Law School Discussion

FSU 1L notes

Re: FSU 1L notes
« Reply #10 on: March 13, 2006, 03:24:38 AM »
I think I got my schedule at orientation. You don't get to pick your professors or your schedule for your first year. It's like high school. Legal Writing is "home room;" the people in LWR class will be in all of your classes. There were three sections for each class except LWR, with a different professor for each section. I think one professor taught two sections of Civ Pro last semester though.

Re: FSU 1L notes
« Reply #11 on: March 14, 2006, 08:11:50 AM »
I see.  That's what I figured.

Perhaps you could demand to pick your 1L professors before admission while leveraging your yield.  This might work with schools who are offering you a scholarship, or who are inclined to match other schools' $, or who seem desperate to raise their yield.  (We all know who some of these schools are.)  You have something they want--numbers--so why can't you make demands?

I think knowing your professors a summer before (or, in case of deferral, a year before) would give you a distinct advantage.

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Re: FSU 1L notes
« Reply #12 on: March 14, 2006, 03:19:14 PM »
I see.  That's what I figured.

Perhaps you could demand to pick your 1L professors before admission while leveraging your yield.  This might work with schools who are offering you a scholarship, or who are inclined to match other schools' $, or who seem desperate to raise their yield.  (We all know who some of these schools are.)  You have something they want--numbers--so why can't you make demands?

I think knowing your professors a summer before (or, in case of deferral, a year before) would give you a distinct advantage.

Um, no.  The reason you can't use your "numbers" assets as leverage is because 1) it just does not work this way, ALL law schools will choose your first year classes and professors for you, so you really don't stand to gain anything by accepting from somewhere else (except a CHANCE at having professors you MIGHT prefer to the ones they'll give you) and the schools know this; and 2) there's a reason law schools have waitlists.  It's no skin of their nose if you turn them down; they'll just go down the list and extend an offer to someone else with numbers and soft factors similar to your own.

Re: FSU 1L notes
« Reply #13 on: March 14, 2006, 07:58:55 PM »
Ditto this. Plus, I was a spring entering student so they only had one section of all the doctrinal courses (torts, contracts, property) multiple sections of Crim Law (for the 2nd years who hadn't taken it yet since they changed Civ Pro from being a 1st year to 2nd year, so they actually had like 5 sections of crim law, but one specifically designated for spring entering, though there are non spring engtering students in our class) and our equivilant of Legal Writing. There are 5 sections of that with 20 students each. We were all assigned to the same spring entering courses and to our legal writing section. There were some moves at the beginning of the semester due to people having work obligations, family , etc, that conflicted but becasue we didn't get our schedules until orientation, the dean actually had to make the changes (which is quite a process if they want it to be) so basically unless you have a super valid reason for needing a particular section (at my school that would be a family ro work need) you don't have a say. Flal entering students, I don't know, even though they have at least 4 sections to every one of ours.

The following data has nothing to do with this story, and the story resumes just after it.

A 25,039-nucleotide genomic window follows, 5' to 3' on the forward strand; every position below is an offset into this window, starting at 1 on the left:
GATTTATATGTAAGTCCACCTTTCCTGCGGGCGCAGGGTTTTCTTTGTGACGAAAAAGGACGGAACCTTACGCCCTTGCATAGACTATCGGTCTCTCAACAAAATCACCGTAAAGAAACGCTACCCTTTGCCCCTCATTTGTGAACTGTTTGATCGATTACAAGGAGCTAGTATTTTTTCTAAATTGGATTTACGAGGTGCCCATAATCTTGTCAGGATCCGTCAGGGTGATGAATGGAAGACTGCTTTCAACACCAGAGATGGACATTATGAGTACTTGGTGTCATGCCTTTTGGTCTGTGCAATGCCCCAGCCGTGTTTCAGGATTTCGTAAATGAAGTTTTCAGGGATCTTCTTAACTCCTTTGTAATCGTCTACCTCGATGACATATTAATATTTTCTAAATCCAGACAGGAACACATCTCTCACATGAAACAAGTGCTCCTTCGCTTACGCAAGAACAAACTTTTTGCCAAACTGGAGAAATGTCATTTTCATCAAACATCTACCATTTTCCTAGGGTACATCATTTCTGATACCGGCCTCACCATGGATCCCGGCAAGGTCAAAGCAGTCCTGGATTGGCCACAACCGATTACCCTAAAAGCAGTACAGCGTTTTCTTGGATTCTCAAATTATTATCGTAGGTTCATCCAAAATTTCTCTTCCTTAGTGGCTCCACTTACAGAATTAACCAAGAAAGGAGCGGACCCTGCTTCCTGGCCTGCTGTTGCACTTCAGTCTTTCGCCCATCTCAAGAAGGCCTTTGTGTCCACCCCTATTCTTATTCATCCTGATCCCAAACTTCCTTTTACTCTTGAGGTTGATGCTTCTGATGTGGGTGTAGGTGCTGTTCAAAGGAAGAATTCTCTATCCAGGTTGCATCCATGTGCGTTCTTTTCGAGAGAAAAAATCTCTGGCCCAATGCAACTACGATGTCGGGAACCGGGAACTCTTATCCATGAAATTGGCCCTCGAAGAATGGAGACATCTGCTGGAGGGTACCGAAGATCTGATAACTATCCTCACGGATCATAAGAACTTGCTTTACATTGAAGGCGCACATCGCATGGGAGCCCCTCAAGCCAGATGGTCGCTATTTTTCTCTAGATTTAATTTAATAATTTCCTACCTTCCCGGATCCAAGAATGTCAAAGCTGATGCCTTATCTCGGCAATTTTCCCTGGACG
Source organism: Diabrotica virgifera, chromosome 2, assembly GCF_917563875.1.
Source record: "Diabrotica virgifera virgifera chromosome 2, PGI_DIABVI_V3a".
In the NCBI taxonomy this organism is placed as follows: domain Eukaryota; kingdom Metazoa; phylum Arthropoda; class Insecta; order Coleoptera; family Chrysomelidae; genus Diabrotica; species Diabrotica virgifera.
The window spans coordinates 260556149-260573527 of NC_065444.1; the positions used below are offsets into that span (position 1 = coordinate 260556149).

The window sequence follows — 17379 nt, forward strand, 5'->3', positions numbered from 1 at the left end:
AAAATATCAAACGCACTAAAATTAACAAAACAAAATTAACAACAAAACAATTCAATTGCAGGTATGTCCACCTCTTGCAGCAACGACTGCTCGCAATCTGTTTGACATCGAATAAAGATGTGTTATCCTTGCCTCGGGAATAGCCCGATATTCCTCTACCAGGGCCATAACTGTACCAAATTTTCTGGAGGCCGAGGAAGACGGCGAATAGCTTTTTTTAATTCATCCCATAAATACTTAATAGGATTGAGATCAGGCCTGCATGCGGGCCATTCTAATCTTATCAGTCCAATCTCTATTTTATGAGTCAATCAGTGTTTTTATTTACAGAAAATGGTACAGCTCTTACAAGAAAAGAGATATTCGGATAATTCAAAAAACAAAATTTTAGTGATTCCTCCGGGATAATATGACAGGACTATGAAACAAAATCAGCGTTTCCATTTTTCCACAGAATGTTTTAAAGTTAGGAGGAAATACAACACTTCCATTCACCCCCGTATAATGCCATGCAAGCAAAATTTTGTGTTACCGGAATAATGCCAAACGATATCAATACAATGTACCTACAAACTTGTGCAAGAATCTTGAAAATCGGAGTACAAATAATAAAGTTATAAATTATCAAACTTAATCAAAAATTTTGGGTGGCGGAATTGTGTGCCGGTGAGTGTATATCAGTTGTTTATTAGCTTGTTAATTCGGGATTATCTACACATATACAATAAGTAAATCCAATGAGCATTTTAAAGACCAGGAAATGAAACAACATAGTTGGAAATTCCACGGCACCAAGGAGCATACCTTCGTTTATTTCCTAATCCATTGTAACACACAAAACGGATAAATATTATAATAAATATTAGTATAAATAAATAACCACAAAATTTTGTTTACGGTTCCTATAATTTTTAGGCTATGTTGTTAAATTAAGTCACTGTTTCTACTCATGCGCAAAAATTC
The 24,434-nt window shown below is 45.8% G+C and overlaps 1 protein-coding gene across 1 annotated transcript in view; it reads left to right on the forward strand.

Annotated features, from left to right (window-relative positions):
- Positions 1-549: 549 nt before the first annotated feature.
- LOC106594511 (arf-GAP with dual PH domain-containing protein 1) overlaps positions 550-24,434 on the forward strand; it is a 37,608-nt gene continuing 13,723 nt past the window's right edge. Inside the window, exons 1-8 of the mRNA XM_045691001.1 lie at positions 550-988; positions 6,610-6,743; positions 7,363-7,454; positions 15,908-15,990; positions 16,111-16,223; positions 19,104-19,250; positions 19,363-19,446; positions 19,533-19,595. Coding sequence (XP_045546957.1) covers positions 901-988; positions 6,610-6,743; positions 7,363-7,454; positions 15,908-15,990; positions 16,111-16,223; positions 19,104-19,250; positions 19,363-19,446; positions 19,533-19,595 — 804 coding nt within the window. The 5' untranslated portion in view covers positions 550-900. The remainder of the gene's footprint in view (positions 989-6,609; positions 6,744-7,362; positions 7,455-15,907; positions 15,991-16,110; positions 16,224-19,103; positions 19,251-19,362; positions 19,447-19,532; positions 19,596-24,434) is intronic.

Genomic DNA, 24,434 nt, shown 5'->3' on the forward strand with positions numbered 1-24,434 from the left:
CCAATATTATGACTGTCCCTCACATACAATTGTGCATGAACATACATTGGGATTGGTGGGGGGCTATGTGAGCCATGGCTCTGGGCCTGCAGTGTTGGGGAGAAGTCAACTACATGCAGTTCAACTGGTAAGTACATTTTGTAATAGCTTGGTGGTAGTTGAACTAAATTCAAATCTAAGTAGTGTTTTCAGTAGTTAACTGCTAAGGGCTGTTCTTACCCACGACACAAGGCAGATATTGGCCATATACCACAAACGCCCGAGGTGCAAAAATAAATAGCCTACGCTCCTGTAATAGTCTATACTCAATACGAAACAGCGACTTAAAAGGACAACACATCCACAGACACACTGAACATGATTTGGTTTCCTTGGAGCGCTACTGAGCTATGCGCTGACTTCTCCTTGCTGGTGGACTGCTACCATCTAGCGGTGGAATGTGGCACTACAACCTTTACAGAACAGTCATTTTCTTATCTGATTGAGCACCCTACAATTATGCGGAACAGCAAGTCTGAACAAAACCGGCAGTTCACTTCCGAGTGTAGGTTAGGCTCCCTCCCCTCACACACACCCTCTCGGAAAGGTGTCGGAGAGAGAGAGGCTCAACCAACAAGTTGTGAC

I see.  That's what I figured.

Perhaps you could demand to pick your 1L professors before admission while leveraging your yield.  This might work with schools who are offering you a scholarship, or who are inclined to match other schools' $, or who seem desperate to raise their yield.  (We all know who some of these schools are.)  You have something they want--numbers--so why can't you make demands?

I think knowing your professors a summer before (or, in case of deferral, a year before) would give you a distinct advantage.

Um, no.  The reason you can't use your "numbers" assets as leverage is because 1) it just does not work this way, ALL law schools will choose your first year classes and professors for you, so you really don't stand to gain anything by accepting from somewhere else (except a CHANCE at having professors you MIGHT prefer to the ones they'll give you) and the schools know this; and 2) there's a reason law schools have waitlists.  It's no skin of their nose if you turn them down; they'll just go down the list and extend an offer to someone else with numbers and soft factors similar to your own.

Re: FSU 1L notes
« Reply #14 on: March 15, 2006, 10:43:16 AM »
I see.  That's what I figured.

Perhaps you could demand to pick your 1L professors before admission while leveraging your yield.  This might work with schools who are offering you a scholarship, or who are inclined to match other schools' $, or who seem desperate to raise their yield.  (We all know who some of these schools are.)  You have something they want--numbers--so why can't you make demands?

I think knowing your professors a summer before (or, in case of deferral, a year before) would give you a distinct advantage.